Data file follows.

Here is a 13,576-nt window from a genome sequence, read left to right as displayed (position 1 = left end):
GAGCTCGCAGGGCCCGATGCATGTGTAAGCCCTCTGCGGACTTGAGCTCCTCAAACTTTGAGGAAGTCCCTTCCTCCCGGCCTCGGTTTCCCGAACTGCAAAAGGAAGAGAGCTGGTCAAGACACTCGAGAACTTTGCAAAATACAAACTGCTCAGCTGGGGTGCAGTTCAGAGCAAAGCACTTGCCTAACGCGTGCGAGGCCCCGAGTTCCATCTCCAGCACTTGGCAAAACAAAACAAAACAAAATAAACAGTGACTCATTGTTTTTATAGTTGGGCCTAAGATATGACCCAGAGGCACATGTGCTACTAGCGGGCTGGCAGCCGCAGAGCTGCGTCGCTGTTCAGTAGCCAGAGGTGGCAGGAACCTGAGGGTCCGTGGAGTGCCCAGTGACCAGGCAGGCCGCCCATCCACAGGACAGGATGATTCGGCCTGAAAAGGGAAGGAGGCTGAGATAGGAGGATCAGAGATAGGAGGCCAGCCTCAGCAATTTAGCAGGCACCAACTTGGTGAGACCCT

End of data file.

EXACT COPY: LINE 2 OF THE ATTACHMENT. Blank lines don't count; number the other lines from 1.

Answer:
GAGCTCGCAGGGCCCGATGCATGTGTAAGCCCTCTGCGGACTTGAGCTCCTCAAACTTTGAGGAAGTCCCTTCCTCCCGGCCTCGGTTTCCCGAACTGCAAAAGGAAGAGAGCTGGTCAAGACACTCGAGAACTTTGCAAAATACAAACTGCTCAGCTGGGGTGCAGTTCAGAGCAAAGCACTTGCCTAACGCGTGCGAGGCCCCGAGTTCCATCTCCAGCACTTGGCAAAACAAAACAAAACAAAATAAACAGTGACTCATTGTTTTTATAGTTGGGCCTAAGATATGACCCAGAGGCACATGTGCTACTAGCGGGCTGGCAGCCGCAGAGCTGCGTCGCTGTTCAGTAGCCAGAGGTGGCAGGAACCTGAGGGTCCGTGGAGTGCCCAGTGACCAGGCAGGCCGCCCATCCACAGGACAGGATGATTCGGCCTGAAAAGGGAAGGAGGCTGAGATAGGAGGATCAGAGATAGGAGGCCAGCCTCAGCAATTTAGCAGGCACCAACTTGGTGAGACCCT